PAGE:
Continue along the garden until on your right you will see a scenic lookout on your left. You now have two options. You can continue to the end of the South Gardens through the exit gate in which case this walking tour ends. Or opposite the lookout you’ll find Plecnik’s staircase. Go up here and you’ll find yourself back in the third courtyard of the Prague Castle next to the Old Royal Palace. Head back to the west entry of ST Vitus and through the entry back to the second courtyard.

Now turn right and exit Prague Castle via the Pacassi Gate. This leads you over the Powder Bridge and 20 metres on your right is the first entry to the Imperial Gardens (summer only). On entering here, the first building you will see on your left will be the Ball Game Hall but if you continue into the Imperial Gardens on your right is the conservatory and at the end of the gardens is the Queen Anne Palace which is also called the Belvedere. If the gardens are already closed then exit the Castle to the main road and turn right. At the end of the wall is the exit mentioned below from the imperial Gardens.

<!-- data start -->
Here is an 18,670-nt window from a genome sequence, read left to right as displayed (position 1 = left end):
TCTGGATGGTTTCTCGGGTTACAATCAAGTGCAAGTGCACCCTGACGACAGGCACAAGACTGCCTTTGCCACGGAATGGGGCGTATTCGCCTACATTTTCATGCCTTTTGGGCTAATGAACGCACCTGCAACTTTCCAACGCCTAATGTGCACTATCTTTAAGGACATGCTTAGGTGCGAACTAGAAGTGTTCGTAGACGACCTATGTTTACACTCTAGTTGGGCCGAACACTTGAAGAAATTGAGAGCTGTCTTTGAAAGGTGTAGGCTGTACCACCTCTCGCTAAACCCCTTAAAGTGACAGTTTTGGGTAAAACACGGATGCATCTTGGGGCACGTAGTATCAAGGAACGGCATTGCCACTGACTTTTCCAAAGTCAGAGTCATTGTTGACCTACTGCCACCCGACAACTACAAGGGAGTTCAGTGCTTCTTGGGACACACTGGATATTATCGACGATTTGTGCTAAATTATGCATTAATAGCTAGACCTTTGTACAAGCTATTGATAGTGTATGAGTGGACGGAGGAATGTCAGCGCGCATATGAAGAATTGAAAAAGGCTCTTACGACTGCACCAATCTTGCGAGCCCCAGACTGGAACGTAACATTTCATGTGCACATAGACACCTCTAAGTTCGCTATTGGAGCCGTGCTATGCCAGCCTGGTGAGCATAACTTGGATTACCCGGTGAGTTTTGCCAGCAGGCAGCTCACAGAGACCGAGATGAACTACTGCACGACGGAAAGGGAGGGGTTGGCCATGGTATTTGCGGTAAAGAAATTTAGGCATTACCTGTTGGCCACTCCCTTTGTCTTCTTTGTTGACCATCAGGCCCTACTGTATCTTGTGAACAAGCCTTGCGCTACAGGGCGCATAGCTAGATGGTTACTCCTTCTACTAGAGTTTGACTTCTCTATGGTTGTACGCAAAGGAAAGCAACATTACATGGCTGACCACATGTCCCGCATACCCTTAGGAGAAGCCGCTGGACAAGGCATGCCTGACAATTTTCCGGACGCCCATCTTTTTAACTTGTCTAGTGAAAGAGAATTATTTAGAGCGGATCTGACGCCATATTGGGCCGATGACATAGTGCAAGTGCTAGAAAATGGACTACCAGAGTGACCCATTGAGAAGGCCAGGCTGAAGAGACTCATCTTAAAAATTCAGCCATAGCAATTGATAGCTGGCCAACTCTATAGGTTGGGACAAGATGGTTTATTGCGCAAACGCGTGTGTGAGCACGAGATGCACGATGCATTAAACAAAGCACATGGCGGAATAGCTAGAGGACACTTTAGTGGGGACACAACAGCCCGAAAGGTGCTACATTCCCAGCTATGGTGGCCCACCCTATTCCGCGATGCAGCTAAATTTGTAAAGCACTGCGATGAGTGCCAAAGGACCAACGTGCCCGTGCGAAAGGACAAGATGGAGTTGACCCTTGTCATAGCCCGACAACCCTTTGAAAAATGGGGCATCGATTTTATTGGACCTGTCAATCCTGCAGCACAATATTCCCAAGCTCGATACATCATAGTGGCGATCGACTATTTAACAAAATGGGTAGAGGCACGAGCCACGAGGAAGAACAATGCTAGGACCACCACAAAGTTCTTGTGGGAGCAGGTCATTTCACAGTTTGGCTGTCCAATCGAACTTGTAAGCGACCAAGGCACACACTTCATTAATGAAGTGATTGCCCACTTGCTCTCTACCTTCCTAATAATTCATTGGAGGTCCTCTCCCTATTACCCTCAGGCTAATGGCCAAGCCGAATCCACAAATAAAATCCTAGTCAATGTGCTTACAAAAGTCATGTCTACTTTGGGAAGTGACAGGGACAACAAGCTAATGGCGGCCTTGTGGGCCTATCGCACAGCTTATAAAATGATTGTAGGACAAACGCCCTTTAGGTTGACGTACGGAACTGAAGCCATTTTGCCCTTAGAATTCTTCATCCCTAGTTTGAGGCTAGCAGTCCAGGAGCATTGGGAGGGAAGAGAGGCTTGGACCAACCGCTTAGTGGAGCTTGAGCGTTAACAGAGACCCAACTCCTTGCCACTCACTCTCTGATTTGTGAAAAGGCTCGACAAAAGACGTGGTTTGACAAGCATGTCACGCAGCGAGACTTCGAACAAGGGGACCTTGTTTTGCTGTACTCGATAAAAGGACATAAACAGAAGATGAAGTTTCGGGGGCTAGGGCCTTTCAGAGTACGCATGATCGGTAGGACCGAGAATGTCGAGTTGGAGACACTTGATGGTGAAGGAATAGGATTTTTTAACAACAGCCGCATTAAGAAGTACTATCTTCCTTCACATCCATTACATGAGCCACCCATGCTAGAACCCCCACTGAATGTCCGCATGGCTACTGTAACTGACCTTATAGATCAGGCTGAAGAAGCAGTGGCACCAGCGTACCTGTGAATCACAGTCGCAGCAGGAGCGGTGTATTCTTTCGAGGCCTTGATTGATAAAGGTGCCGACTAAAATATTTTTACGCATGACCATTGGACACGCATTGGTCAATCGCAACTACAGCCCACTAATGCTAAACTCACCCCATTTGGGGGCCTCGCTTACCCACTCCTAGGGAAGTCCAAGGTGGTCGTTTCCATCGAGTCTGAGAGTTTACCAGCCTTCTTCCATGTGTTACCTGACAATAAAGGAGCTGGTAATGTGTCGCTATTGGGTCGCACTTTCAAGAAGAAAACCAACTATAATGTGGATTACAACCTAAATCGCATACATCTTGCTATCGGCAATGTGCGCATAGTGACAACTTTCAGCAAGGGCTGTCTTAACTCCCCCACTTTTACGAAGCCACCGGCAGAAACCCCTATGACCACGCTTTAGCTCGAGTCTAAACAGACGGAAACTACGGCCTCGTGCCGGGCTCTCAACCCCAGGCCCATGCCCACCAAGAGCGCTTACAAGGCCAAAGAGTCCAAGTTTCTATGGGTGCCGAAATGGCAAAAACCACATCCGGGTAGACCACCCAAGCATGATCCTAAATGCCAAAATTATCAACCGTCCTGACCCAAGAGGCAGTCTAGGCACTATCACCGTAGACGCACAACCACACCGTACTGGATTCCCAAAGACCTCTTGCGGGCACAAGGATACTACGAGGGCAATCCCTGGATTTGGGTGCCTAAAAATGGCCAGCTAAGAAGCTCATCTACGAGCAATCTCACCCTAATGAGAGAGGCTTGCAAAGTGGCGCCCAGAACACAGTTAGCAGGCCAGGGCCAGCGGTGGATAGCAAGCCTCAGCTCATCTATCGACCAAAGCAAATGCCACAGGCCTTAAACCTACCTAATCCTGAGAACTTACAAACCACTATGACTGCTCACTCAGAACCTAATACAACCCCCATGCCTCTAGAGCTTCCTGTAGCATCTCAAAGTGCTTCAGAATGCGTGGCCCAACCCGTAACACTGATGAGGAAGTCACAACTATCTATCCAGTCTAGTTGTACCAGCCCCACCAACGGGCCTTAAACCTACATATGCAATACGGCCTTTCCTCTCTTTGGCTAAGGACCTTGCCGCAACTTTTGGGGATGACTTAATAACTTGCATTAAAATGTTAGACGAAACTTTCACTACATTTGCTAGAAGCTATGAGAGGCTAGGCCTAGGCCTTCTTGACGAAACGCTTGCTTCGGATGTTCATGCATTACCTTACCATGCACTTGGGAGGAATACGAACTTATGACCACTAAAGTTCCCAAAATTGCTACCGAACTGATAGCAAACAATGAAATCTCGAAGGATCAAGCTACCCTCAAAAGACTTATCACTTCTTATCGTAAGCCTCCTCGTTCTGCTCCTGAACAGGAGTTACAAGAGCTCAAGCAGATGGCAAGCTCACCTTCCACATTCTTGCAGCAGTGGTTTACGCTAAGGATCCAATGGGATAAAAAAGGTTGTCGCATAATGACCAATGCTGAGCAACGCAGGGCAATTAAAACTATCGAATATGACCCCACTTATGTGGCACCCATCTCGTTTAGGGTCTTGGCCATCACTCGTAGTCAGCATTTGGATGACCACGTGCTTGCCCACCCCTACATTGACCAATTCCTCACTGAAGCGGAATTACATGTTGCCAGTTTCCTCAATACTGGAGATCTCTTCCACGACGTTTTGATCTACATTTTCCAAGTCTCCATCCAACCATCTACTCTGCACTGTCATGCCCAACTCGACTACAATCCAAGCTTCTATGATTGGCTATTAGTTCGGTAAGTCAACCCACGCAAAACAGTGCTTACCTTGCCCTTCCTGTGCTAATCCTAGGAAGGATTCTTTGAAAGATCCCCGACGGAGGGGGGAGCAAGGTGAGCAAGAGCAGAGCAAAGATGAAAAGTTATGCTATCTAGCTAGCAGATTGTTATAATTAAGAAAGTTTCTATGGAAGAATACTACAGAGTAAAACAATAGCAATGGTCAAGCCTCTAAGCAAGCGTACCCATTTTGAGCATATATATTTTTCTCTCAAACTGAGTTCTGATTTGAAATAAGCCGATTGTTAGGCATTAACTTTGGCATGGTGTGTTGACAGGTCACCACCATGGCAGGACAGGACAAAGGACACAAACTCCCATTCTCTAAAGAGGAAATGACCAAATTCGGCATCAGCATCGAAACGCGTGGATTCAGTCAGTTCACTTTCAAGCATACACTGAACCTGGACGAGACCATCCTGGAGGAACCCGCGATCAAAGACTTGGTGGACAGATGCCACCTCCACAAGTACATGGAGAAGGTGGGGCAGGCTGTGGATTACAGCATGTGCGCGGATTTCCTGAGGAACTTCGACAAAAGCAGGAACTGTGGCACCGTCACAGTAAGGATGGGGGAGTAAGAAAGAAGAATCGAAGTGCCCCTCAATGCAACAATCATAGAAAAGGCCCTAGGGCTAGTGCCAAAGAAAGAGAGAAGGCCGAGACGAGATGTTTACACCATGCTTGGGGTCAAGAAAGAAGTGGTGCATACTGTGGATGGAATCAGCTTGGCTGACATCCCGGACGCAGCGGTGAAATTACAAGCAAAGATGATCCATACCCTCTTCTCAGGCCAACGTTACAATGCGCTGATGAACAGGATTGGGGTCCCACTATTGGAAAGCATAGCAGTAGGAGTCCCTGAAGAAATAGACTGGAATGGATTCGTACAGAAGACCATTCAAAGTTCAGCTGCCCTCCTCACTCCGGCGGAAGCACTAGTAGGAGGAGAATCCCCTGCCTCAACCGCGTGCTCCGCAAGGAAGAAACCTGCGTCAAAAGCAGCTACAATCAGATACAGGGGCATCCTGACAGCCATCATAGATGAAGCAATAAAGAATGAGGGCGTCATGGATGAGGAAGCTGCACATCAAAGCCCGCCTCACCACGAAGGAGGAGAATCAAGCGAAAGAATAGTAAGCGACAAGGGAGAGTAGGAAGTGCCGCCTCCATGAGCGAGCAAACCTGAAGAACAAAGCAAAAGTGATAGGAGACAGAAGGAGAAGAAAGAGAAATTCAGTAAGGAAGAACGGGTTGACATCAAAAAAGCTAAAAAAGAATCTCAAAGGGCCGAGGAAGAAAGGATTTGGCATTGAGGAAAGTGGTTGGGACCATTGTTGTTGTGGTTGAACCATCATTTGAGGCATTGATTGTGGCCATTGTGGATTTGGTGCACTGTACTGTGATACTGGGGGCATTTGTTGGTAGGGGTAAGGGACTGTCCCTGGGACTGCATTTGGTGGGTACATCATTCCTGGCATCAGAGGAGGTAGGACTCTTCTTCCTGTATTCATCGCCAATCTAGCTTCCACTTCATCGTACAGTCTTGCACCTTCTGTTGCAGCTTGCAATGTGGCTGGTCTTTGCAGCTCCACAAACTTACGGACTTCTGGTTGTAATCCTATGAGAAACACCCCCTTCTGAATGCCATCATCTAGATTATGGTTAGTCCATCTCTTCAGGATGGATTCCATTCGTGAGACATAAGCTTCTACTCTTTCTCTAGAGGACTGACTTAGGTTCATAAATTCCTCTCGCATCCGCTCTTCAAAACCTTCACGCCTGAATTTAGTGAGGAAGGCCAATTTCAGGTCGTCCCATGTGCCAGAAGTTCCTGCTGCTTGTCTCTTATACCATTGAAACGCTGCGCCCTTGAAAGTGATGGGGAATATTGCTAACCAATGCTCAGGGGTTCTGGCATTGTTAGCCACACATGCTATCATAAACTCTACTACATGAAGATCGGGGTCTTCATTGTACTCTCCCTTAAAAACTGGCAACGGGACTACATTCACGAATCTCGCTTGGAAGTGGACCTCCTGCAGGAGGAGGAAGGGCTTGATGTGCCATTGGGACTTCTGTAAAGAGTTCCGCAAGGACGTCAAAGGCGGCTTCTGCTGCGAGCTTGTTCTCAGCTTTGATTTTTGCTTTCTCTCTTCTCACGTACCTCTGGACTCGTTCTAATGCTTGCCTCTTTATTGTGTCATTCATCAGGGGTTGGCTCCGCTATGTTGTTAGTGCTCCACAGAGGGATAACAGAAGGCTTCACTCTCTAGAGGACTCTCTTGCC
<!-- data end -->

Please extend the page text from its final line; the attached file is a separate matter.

You can exit the gardens at this point and if you turn right, after the little park is a bridge which takes you over to Letna Park. Otherwise come back to the garden entry and turn right if you want to catch a tram back into the centre.